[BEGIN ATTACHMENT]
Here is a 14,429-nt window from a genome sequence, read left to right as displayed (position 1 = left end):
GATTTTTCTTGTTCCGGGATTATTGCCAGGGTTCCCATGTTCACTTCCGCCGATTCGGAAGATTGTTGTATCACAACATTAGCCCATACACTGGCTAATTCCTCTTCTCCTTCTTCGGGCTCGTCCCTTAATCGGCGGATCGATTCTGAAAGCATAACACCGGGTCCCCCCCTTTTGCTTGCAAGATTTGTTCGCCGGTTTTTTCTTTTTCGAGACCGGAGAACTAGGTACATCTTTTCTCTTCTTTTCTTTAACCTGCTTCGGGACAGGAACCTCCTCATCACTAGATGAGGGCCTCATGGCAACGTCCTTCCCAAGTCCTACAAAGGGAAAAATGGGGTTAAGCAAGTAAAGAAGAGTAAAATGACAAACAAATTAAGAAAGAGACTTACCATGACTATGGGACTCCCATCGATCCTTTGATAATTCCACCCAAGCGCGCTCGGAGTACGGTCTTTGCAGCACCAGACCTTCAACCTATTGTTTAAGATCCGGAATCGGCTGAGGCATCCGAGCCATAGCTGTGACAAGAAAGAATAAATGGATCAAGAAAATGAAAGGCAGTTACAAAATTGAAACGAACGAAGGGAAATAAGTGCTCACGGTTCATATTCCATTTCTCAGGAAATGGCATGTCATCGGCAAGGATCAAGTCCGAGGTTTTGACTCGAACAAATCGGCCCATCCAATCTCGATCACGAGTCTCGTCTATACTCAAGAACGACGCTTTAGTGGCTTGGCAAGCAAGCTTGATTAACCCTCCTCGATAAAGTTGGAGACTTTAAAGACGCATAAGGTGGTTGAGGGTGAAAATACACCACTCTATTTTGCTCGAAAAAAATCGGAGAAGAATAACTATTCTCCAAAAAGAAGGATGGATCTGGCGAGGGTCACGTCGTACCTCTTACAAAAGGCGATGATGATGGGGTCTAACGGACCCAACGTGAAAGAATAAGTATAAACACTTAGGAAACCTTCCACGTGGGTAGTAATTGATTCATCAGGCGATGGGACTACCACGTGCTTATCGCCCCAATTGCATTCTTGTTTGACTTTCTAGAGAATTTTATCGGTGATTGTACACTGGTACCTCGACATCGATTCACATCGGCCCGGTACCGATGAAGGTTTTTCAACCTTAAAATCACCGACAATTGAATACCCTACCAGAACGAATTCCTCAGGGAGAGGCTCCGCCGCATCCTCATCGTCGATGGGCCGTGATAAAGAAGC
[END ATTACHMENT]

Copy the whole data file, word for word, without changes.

Here is a 14,429-nt window from a genome sequence, read left to right as displayed (position 1 = left end):
GATTTTTCTTGTTCCGGGATTATTGCCAGGGTTCCCATGTTCACTTCCGCCGATTCGGAAGATTGTTGTATCACAACATTAGCCCATACACTGGCTAATTCCTCTTCTCCTTCTTCGGGCTCGTCCCTTAATCGGCGGATCGATTCTGAAAGCATAACACCGGGTCCCCCCCTTTTGCTTGCAAGATTTGTTCGCCGGTTTTTTCTTTTTCGAGACCGGAGAACTAGGTACATCTTTTCTCTTCTTTTCTTTAACCTGCTTCGGGACAGGAACCTCCTCATCACTAGATGAGGGCCTCATGGCAACGTCCTTCCCAAGTCCTACAAAGGGAAAAATGGGGTTAAGCAAGTAAAGAAGAGTAAAATGACAAACAAATTAAGAAAGAGACTTACCATGACTATGGGACTCCCATCGATCCTTTGATAATTCCACCCAAGCGCGCTCGGAGTACGGTCTTTGCAGCACCAGACCTTCAACCTATTGTTTAAGATCCGGAATCGGCTGAGGCATCCGAGCCATAGCTGTGACAAGAAAGAATAAATGGATCAAGAAAATGAAAGGCAGTTACAAAATTGAAACGAACGAAGGGAAATAAGTGCTCACGGTTCATATTCCATTTCTCAGGAAATGGCATGTCATCGGCAAGGATCAAGTCCGAGGTTTTGACTCGAACAAATCGGCCCATCCAATCTCGATCACGAGTCTCGTCTATACTCAAGAACGACGCTTTAGTGGCTTGGCAAGCAAGCTTGATTAACCCTCCTCGATAAAGTTGGAGACTTTAAAGACGCATAAGGTGGTTGAGGGTGAAAATACACCACTCTATTTTGCTCGAAAAAAATCGGAGAAGAATAACTATTCTCCAAAAAGAAGGATGGATCTGGCGAGGGTCACGTCGTACCTCTTACAAAAGGCGATGATGATGGGGTCTAACGGACCCAACGTGAAAGAATAAGTATAAACACTTAGGAAACCTTCCACGTGGGTAGTAATTGATTCATCAGGCGATGGGACTACCACGTGCTTATCGCCCCAATTGCATTCTTGTTTGACTTTCTAGAGAATTTTATCGGTGATTGTACACTGGTACCTCGACATCGATTCACATCGGCCCGGTACCGATGAAGGTTTTTCAACCTTAAAATCACCGACAATTGAATACCCTACCAGAACGAATTCCTCAGGGAGAGGCTCCGCCGCATCCTCATCGTCGATGGGCCGTGATAAAGAAGC